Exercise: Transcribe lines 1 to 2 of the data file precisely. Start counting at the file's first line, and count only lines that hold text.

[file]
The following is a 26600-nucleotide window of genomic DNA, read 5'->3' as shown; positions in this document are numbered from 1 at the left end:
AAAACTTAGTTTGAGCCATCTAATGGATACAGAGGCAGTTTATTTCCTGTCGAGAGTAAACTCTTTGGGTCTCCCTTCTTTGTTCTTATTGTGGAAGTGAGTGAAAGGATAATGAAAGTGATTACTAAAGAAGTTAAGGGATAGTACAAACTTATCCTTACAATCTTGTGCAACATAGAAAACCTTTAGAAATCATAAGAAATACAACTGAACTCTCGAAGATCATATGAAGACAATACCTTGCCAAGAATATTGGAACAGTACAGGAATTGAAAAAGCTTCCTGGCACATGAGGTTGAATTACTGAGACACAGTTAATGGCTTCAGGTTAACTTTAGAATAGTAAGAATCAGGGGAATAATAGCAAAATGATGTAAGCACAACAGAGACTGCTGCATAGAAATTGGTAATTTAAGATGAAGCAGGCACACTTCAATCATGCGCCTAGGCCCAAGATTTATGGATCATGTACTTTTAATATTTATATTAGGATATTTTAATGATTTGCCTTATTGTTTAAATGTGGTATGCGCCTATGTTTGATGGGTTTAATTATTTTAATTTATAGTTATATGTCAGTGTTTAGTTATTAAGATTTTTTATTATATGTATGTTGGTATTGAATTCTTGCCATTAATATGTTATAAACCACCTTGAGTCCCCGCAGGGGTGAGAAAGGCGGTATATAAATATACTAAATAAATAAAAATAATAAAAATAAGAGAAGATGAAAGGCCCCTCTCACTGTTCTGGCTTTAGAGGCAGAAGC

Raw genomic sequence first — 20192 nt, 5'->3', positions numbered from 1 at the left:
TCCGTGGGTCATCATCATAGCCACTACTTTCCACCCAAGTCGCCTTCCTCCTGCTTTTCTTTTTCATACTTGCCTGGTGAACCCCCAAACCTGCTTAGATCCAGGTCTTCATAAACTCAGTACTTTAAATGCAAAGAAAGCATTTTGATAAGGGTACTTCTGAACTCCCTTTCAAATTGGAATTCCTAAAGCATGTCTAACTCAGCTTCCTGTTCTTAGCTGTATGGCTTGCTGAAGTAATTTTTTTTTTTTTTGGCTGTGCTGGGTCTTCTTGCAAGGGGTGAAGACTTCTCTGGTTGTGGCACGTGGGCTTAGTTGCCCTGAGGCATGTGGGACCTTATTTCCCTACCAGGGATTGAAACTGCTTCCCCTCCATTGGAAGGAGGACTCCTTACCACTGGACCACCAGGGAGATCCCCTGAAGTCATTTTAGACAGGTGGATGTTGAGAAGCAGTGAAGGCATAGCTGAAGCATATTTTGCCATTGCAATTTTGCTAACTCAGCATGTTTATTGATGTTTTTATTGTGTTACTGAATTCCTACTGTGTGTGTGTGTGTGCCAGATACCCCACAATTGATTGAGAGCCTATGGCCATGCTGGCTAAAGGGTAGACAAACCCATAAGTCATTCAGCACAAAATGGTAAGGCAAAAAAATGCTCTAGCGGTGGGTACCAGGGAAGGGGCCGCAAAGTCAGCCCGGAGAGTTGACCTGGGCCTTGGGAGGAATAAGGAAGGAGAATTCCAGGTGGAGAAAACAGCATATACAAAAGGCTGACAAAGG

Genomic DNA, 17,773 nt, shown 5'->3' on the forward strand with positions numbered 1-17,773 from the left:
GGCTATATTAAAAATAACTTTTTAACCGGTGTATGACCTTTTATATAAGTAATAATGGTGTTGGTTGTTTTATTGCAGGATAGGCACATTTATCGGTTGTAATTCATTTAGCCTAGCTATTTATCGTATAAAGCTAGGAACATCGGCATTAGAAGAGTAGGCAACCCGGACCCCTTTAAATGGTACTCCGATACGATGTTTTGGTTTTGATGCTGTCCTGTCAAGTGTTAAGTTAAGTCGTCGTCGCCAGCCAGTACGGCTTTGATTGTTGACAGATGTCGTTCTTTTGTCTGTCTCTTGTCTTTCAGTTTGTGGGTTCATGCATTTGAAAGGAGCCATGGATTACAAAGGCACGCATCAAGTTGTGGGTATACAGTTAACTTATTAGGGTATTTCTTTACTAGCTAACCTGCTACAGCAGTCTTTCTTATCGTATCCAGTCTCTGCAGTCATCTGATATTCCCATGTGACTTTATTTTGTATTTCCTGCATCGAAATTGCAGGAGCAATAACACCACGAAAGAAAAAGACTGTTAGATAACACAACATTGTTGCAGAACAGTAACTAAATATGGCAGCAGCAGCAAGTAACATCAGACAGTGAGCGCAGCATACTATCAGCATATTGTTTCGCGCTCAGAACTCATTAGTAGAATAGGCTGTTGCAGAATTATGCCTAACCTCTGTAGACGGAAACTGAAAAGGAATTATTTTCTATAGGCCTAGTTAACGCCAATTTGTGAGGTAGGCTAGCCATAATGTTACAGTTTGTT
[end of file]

The following is a 26600-nucleotide window of genomic DNA, read 5'->3' as shown; positions in this document are numbered from 1 at the left end:
AAAACTTAGTTTGAGCCATCTAATGGATACAGAGGCAGTTTATTTCCTGTCGAGAGTAAACTCTTTGGGTCTCCCTTCTTTGTTCTTATTGTGGAAGTGAGTGAAAGGATAATGAAAGTGATTACTAAAGAAGTTAAGGGATAGTACAAACTTATCCTTACAATCTTGTGCAACATAGAAAACCTTTAGAAATCATAAGAAATACAACTGAACTCTCGAAGATCATATGAAGACAATACCTTGCCAAGAATATTGGAACAGTACAGGAATTGAAAAAGCTTCCTGGCACATGAGGTTGAATTACTGAGACACAGTTAATGGCTTCAGGTTAACTTTAGAATAGTAAGAATCAGGGGAATAATAGCAAAATGATGTAAGCACAACAGAGACTGCTGCATAGAAATTGGTAATTTAAGATGAAGCAGGCACACTTCAATCATGCGCCTAGGCCCAAGATTTATGGATCATGTACTTTTAATATTTATATTAGGATATTTTAATGATTTGCCTTATTGTTTAAATGTGGTATGCGCCTATGTTTGATGGGTTTAATTATTTTAATTTATAGTTATATGTCAGTGTTTAGTTATTAAGATTTTTTATTATATGTATGTTGGTATTGAATTCTTGCCATTAATATGTTATAAACCACCTTGAGTCCCCGCAGGGGTGAGAAAGGCGGTATATAAATATACTAAATAAATAAAAATAATAAAAATAAGAGAAGATGAAAGGCCCCTCTCACTGTTCTGGCTTTAGAGGCAGAAGC